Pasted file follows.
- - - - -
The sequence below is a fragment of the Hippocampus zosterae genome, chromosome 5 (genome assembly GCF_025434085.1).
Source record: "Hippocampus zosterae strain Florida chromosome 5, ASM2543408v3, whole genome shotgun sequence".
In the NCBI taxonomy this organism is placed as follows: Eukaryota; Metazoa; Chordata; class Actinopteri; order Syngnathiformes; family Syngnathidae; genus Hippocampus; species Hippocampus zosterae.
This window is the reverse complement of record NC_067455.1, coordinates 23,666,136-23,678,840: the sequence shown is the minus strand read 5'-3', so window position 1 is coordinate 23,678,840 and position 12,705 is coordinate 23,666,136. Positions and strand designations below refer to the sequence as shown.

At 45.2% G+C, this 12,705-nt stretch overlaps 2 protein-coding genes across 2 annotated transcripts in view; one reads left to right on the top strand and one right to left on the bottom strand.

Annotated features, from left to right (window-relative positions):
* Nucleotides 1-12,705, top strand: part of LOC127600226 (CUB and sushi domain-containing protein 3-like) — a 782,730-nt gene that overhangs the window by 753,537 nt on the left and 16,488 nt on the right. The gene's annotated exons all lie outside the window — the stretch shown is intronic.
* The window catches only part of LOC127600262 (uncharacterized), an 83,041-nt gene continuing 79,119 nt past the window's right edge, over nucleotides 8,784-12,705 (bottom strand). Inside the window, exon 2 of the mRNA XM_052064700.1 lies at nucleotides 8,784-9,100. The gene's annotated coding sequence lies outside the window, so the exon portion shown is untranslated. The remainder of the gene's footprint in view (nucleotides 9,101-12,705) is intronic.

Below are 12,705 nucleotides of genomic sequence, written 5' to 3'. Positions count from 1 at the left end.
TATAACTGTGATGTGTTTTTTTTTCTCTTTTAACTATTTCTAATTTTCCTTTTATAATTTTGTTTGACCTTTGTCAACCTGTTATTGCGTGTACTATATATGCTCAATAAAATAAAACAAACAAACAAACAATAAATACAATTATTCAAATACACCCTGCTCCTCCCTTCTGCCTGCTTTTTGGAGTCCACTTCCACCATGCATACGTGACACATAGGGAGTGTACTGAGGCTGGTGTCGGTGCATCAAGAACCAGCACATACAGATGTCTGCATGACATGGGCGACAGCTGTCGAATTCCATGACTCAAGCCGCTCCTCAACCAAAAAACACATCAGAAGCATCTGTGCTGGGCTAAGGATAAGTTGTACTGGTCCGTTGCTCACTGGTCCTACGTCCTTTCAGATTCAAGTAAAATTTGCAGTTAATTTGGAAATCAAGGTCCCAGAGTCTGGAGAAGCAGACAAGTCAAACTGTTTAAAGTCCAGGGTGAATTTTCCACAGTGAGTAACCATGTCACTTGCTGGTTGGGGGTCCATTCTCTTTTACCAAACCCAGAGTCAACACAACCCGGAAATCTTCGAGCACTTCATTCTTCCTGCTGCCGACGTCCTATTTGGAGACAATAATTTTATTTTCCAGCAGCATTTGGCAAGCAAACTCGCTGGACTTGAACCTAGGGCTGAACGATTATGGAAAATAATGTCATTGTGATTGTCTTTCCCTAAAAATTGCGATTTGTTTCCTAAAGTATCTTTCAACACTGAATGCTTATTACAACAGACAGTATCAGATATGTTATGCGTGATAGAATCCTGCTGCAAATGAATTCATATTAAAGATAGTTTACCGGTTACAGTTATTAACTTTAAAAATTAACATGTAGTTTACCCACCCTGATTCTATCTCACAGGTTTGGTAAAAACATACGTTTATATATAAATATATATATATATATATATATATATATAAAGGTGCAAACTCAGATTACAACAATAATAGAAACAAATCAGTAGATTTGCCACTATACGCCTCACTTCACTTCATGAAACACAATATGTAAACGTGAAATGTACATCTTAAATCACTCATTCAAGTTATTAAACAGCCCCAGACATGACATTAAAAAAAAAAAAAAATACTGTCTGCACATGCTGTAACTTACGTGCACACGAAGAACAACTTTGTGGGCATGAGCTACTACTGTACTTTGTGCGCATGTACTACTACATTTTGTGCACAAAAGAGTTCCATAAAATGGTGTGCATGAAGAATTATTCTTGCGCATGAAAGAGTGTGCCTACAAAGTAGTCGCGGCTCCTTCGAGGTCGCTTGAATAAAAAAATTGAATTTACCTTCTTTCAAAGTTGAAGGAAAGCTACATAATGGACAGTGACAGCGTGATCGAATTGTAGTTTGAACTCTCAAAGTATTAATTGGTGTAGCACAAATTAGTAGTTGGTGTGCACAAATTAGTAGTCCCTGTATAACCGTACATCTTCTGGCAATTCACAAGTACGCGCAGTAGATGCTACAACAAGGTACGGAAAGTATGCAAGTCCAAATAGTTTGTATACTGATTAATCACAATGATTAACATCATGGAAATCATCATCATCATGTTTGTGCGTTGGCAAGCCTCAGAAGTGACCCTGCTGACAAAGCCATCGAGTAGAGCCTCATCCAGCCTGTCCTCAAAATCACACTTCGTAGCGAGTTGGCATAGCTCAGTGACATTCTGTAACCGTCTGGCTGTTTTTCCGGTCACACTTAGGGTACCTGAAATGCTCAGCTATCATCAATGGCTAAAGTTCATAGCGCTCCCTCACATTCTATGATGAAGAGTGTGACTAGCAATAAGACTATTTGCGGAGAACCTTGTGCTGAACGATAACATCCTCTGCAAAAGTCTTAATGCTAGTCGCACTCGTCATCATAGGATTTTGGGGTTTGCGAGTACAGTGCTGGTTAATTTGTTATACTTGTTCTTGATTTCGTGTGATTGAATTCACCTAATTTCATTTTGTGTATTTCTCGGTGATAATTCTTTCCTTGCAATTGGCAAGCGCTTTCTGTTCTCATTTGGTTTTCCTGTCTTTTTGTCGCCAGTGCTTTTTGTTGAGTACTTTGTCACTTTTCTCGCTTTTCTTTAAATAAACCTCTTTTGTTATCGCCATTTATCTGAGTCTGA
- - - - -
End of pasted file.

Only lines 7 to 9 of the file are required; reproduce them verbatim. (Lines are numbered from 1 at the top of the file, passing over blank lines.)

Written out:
* Nucleotides 1-12,705, top strand: part of LOC127600226 (CUB and sushi domain-containing protein 3-like) — a 782,730-nt gene that overhangs the window by 753,537 nt on the left and 16,488 nt on the right. The gene's annotated exons all lie outside the window — the stretch shown is intronic.
* The window catches only part of LOC127600262 (uncharacterized), an 83,041-nt gene continuing 79,119 nt past the window's right edge, over nucleotides 8,784-12,705 (bottom strand). Inside the window, exon 2 of the mRNA XM_052064700.1 lies at nucleotides 8,784-9,100. The gene's annotated coding sequence lies outside the window, so the exon portion shown is untranslated. The remainder of the gene's footprint in view (nucleotides 9,101-12,705) is intronic.

Below are 12,705 nucleotides of genomic sequence, written 5' to 3'. Positions count from 1 at the left end.